A century later, with the world in the grip of a viral crisis that is frequently compared to the 1918 flu pandemic, Dorothy Kosinski, the Phillips Collection’s director since 2008, says she has been “stunned” to find herself thinking about the memorial aspect of the Phillips’s founding in this unwanted new light.
“Phillips wrote so poignantly about throwing himself into this project to save himself from deep despair after his father died and then his brother perished in the pandemic. He talked about finding salvation and solace, a way out of such profound grief, through art. We always alluded to the genesis story, but we never felt it like we do today.”
Kosinski calls the parallel between now and then “eerie,” describing it in her introduction to “Seeing Differently,” a catalogue accompanying next year’s centennial exhibition, as an invitation “to fully embrace the foundational ideas of the institution.”
Memorials usually try to dam the flow of time. But Phillips had something different in mind for his museum — something more generative and forward-thinking.
“He was an eloquent speaker and writer,” says Kosinski in a phone interview. “He framed many of his ideas through the lens of art as a beneficent force in the community. ‘To see beautifully as artists see,’ he said. Those aren’t the words of directors and curators. Those are words that come from heart and soul.”
The Phillips plans to mark its centennial not only with “Seeing Differently” (Feb. 20 through Sep. 12), an exhibition drawn from its own growing collection of 4,700 works, but also with a major Jacob Lawrence exhibition, a juried invitation show for artists in the DMV, and solo shows devoted to African American artists David Driskell (a trustee emeritus who died from the coronavirus this year), Sanford Biggers, the late Alma Thomas and the Australian artist Marley Dawson.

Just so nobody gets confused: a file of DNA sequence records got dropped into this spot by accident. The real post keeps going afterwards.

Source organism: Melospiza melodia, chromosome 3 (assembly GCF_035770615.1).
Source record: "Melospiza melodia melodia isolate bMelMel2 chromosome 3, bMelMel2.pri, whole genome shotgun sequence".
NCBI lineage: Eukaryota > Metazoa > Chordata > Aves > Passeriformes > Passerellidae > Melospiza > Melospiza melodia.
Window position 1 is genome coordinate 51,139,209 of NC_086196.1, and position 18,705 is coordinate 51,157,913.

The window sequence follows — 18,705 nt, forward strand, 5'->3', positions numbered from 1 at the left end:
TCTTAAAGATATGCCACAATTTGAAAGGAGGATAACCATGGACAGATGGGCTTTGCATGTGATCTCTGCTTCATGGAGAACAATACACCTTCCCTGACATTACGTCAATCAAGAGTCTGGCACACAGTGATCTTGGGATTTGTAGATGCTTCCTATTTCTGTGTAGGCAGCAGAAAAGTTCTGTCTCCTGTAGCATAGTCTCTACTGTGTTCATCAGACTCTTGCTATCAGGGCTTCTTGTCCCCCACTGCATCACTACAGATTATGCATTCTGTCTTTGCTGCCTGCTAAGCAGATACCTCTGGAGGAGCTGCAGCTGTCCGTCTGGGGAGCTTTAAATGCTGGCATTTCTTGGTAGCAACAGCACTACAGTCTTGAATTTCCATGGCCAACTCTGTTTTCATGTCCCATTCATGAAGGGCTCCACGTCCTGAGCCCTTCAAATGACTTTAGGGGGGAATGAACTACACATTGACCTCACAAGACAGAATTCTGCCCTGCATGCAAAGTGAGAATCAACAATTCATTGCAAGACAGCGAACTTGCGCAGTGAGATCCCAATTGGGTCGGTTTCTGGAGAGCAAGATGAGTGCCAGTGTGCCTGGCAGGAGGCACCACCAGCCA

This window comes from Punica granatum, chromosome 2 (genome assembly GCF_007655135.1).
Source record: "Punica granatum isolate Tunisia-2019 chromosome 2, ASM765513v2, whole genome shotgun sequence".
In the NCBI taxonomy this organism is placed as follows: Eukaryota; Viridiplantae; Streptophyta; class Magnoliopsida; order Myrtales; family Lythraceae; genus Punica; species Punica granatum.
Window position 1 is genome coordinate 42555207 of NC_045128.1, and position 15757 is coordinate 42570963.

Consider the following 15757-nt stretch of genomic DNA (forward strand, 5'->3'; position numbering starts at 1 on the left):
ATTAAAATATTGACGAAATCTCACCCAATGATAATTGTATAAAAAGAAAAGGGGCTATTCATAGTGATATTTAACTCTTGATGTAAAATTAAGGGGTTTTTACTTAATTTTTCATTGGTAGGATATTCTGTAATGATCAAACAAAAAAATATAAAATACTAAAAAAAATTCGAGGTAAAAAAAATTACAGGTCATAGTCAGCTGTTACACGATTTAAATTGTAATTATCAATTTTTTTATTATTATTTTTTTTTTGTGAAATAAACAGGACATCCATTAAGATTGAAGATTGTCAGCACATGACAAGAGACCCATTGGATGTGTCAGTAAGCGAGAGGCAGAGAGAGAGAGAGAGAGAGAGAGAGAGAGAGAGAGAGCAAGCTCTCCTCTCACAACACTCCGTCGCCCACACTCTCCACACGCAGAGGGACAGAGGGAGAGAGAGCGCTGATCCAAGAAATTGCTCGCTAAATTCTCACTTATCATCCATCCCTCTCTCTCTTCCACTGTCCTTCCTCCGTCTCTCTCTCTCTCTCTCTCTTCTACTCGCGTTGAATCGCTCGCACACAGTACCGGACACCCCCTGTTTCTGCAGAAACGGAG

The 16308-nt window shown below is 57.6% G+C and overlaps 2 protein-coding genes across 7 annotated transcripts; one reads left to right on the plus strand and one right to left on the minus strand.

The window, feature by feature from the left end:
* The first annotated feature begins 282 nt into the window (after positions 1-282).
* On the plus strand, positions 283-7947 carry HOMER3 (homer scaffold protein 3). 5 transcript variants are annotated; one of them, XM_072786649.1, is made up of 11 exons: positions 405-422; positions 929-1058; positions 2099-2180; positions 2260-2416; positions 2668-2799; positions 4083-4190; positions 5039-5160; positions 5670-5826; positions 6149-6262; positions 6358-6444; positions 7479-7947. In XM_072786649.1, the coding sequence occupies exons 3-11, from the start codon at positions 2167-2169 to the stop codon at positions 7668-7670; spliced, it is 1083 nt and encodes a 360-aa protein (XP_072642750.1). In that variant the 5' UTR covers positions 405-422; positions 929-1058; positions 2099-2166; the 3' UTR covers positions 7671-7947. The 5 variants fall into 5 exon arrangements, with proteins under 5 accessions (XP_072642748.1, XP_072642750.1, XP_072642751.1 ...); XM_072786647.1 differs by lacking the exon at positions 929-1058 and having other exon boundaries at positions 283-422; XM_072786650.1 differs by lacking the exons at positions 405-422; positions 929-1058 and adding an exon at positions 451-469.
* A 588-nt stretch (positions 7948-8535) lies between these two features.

It’s common for major cities to have small museums (usually named for wealthy founders) standing in counterpoint to big public museums: New York has the Frick Collection as an antidote to the Metropolitan Museum, Los Angeles has the Norton Simon to answer the Los Angeles County Museum of Art, and Boston has the Isabella Stewart Gardner Museum to complement its Museum of Fine Arts.
But in D.C., you feel the counterpoint between the coldly marbled gigantism of the National Gallery and the Phillips, on a leafy street just off Dupont Circle, with special intensity. Everything wonderful about the Phillips begins with the scale of the place and its relaxed, residential setting. Physically, the museum is only a short distance from the agoraphobia of the relentlessly edifying Mall. But psychologically and emotionally, it’s in another universe.
Behind its affluent, conservative facade, the museum, which Phillips developed in tandem with his wife, Marjorie, has radical DNA. Unlike Henry Clay Frick and Isabella Stewart Gardner, who were only intermittently interested in modern art, Phillips was devoted to his living contemporaries from the outset.
He laid out his wishes for his museum in the year before his death. The contrast with Gardner and Frick, who wanted their house museums to stay unchanging, is striking: “It must be kept a vital living place for enjoyment,” he wrote, “and must be given . . . a sense of frequent rearrangement and of new acquisitions.”
“People think of the glorious Impressionist masterworks,” explains Kosinski. But “predominantly Duncan Phillips supported contemporary American modernists. He was making a rather radical case that American modernism was just as valid as European art.”